Dhia Mahjoub, Cisco Umbrella: Absolutely. The last couple thoughts, for example, let’s say I’m thinking specifically about WAF and DDOS mitigation. So those learn from data on the fly. There’s an online perspective or component in there and they tend to be vulnerable because if I keep feeding you some behavior slowly, I’m going to shift your prediction to something I want. It’s almost like I’m hiding in the Crowd by making you think that whatever I’m doing now is actually legit even though I’m trying to, let’s say, knock some ports. Or I’m trying to, let’s say, inject some malicious traffic or SQL injections and stuff like that. So again, to summarize, it’s the misuse of AI and it’s also attacking the existing AI that’s awesome. 

Raffael Marty, Forcepoint: Great. I saw Charles nodding a bunch there when Dhia started talking. Do you want to chime in on some of the things there?

Charles Givre, JP Morgan Chase: Yeah, that was a very thorough response. I was thinking about 4 categories and you really covered it well. Smarter reconnaissance, like if someone is building something to automate and automatically scan networks or IP spaces, they could use their own past experience to build a smarter scanner that can hone in on unidentified vulnerabilities or anything like that, attacking models. This is something that is a very interesting area and recently there were a slew of papers that came out between 2016 and 2018 and I haven’t been researching it, but I haven’t seen much since then. 

But this is a topic that’s very interesting to me and I feel like this is something we’re going to see as more models get introduced into more and more critical systems. I think we’re going to see more and more of those attacks against machine learning models and the example in the paper I saw was that somebody did research and they had a very well trained model that could identify road signs and by strategically putting pieces of tape on the roadside, they were able to get completely erroneous classifications or identification. So you could imagine, if this model was being used in a self-driving car, the implications of something like that. There would be more and more things like that and then of course deep fakes was another category that falls into that.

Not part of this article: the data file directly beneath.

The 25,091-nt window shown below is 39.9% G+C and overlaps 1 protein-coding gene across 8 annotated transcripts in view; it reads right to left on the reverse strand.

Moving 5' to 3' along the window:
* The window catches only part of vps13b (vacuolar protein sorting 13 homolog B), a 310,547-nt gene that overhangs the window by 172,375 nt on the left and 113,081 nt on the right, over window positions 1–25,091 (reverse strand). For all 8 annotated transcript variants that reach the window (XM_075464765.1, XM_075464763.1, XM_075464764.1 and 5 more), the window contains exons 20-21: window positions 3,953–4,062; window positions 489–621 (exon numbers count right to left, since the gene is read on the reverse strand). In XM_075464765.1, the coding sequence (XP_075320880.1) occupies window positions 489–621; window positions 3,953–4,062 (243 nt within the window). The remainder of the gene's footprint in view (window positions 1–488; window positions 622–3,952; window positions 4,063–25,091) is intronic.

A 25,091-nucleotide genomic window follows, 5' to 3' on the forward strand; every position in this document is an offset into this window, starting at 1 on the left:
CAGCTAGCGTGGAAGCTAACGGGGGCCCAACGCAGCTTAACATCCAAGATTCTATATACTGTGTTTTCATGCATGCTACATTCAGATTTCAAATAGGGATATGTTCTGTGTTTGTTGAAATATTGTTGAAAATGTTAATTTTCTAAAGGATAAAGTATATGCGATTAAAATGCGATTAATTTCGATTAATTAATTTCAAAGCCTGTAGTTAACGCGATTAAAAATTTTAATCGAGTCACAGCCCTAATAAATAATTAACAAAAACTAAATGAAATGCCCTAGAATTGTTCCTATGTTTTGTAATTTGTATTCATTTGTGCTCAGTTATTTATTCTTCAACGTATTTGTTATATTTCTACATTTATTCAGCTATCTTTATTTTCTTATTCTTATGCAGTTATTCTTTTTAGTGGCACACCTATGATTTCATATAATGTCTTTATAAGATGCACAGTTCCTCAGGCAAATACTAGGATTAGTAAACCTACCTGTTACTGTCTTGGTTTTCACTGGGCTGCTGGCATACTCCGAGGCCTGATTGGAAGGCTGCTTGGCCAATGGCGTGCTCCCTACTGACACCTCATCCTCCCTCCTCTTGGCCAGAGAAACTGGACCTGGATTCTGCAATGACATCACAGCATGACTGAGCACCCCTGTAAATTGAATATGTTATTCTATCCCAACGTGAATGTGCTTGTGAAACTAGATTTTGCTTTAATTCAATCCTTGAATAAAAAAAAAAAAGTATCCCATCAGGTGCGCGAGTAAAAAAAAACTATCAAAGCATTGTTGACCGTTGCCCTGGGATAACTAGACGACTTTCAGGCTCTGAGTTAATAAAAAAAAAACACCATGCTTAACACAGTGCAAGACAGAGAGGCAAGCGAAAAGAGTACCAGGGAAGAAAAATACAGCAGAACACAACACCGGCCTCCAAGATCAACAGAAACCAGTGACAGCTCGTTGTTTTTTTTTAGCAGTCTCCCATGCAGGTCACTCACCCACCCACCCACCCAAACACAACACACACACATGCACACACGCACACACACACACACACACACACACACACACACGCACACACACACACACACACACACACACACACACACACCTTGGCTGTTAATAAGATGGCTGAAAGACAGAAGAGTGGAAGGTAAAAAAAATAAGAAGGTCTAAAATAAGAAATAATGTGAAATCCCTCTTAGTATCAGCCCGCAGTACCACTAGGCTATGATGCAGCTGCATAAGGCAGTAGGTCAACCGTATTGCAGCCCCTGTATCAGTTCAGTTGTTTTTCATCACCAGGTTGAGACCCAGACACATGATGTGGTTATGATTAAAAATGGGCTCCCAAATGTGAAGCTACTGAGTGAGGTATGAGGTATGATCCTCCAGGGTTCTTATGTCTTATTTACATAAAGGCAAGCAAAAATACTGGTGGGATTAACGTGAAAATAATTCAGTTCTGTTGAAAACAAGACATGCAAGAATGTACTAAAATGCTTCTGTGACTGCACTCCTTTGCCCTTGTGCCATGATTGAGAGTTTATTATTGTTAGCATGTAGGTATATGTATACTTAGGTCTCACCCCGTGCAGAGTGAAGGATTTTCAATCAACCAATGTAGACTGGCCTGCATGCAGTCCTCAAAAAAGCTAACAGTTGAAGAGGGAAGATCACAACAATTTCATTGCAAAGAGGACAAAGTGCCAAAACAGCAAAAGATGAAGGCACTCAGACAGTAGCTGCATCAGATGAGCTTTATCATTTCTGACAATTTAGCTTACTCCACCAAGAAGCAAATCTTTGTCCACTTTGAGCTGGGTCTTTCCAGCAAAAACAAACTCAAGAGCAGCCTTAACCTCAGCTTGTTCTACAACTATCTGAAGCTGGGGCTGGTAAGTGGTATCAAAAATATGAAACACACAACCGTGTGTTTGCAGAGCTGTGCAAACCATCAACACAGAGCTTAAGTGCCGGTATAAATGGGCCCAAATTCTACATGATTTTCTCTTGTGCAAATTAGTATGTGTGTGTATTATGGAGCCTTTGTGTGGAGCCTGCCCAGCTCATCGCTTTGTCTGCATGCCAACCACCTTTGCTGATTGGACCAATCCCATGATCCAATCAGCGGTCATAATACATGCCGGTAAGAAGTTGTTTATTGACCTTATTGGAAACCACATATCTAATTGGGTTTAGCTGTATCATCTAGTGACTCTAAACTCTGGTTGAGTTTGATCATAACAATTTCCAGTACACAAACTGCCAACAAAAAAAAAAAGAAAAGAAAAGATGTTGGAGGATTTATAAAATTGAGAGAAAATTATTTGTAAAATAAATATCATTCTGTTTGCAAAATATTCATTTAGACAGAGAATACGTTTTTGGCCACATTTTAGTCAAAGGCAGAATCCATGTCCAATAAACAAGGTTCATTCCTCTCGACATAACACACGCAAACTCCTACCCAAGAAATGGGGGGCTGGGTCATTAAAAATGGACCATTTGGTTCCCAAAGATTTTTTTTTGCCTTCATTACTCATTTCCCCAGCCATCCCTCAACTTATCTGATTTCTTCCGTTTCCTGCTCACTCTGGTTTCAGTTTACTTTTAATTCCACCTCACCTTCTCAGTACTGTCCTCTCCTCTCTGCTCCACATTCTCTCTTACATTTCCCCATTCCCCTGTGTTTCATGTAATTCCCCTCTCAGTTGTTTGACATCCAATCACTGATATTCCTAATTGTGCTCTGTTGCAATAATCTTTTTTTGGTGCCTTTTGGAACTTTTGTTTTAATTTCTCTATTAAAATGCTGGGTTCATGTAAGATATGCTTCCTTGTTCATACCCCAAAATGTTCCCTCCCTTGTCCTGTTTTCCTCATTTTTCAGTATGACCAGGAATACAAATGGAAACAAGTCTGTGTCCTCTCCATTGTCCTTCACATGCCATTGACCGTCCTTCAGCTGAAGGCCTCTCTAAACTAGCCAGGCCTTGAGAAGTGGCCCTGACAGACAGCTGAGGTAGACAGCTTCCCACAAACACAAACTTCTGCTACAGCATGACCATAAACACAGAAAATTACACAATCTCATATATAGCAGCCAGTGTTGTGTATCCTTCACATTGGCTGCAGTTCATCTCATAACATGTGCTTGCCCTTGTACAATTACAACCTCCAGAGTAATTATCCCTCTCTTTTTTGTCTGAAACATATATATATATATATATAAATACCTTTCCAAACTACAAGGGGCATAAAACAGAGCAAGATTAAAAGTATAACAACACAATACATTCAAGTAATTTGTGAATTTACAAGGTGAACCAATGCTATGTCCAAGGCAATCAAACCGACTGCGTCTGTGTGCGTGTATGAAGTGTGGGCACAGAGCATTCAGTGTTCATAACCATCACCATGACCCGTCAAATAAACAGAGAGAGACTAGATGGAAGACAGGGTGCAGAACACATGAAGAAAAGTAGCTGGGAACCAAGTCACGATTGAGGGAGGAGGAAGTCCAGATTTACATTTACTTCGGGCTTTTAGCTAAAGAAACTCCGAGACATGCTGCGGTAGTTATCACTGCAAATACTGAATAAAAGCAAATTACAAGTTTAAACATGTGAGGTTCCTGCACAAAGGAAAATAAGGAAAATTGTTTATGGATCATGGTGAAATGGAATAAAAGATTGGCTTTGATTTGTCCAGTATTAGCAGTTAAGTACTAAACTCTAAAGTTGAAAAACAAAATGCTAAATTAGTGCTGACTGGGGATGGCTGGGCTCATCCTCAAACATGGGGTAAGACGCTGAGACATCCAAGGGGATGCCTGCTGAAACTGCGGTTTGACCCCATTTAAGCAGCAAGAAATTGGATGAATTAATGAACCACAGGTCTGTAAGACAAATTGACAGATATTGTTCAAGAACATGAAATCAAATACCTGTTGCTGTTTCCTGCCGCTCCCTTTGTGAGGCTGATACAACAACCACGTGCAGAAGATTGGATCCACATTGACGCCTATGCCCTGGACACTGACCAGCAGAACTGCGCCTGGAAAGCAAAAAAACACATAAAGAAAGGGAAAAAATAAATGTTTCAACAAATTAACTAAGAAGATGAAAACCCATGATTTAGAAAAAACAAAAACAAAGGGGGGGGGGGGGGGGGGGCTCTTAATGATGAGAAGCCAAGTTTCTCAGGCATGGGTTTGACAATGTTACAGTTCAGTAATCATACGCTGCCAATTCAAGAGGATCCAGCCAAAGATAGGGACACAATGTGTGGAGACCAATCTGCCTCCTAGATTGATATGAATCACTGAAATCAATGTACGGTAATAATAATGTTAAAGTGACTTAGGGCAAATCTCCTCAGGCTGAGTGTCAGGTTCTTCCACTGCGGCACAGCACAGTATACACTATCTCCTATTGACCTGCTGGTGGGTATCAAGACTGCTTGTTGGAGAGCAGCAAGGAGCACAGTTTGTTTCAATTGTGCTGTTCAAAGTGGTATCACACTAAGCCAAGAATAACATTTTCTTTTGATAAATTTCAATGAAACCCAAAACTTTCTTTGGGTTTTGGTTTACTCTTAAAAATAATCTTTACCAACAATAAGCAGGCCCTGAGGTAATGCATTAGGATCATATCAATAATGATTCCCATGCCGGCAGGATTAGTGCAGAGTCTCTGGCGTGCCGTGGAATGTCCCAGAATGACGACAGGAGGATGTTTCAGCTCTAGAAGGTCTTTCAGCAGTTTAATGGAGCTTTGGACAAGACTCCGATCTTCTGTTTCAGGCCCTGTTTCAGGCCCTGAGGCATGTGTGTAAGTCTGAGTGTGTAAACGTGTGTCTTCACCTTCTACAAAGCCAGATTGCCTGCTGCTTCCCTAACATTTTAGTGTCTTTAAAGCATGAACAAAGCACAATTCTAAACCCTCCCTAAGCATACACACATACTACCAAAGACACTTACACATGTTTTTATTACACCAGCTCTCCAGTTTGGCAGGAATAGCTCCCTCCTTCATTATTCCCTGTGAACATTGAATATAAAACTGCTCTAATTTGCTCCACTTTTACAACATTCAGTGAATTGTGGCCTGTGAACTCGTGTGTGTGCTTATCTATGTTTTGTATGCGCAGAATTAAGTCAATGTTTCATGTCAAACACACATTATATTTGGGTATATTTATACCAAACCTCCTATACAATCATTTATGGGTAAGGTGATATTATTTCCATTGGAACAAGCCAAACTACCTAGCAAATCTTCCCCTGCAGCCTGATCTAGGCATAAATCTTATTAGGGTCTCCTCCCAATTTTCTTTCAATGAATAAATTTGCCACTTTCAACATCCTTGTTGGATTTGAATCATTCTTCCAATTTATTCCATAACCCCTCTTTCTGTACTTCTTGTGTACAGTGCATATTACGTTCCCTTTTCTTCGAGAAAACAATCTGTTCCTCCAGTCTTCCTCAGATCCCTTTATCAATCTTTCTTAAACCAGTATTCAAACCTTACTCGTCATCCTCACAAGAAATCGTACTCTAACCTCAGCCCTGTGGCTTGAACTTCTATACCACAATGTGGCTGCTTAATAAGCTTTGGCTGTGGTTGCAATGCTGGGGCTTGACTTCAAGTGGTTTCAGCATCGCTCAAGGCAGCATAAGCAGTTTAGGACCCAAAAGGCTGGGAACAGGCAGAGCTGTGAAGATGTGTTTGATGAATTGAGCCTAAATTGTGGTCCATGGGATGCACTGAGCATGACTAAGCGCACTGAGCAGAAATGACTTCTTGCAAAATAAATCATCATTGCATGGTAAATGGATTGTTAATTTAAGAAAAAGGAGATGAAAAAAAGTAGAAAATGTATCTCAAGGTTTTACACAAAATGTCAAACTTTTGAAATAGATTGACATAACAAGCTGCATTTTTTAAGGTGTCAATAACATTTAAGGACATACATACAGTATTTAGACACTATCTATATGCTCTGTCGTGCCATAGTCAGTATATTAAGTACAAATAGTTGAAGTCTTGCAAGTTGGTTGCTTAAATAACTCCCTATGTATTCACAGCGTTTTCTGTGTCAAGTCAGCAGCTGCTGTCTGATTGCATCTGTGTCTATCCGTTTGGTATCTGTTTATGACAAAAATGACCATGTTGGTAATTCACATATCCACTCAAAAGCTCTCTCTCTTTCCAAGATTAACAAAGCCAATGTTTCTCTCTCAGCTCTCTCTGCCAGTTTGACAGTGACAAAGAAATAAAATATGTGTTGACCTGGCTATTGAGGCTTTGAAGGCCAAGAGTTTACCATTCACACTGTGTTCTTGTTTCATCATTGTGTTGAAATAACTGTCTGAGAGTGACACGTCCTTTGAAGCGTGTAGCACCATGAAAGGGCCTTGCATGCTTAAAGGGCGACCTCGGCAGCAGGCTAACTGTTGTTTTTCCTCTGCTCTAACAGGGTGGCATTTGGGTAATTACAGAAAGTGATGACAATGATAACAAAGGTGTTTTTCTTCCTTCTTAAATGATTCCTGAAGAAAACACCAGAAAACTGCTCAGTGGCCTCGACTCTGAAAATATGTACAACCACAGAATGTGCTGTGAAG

One of the historical examples of AI being used for attack that I read was about the history of the configure worm. And it used a technique called DGA, or domain generating algorithms. It’s a great problem to use to teach machine learning to newcomers. But the essential idea is that the boss gets deployed and they have a random seed and they generate random algorithms that are in sync with the command and control server. So in the first generation of this, these random strings look like just garbage, just gobbledygook. As more and more ML models were deployed to detect this kind of activity, the people developing the botnets came up with new algorithms that used dictionary words. So it became much harder to detect DGAs like that versus the random strings that were generated.

One other thing is that you mentioned that the world seems to have gone through this phase of putting out all this data that was believed to be innocuous. I gave a talk five years ago where I was where I took data that I gathered from the whole bunch of IoT devices in my house. The point of it was to demonstrate how seemingly innocuous data that, when viewed in aggregate, can actually be very very invasive and very revealing about a potential target.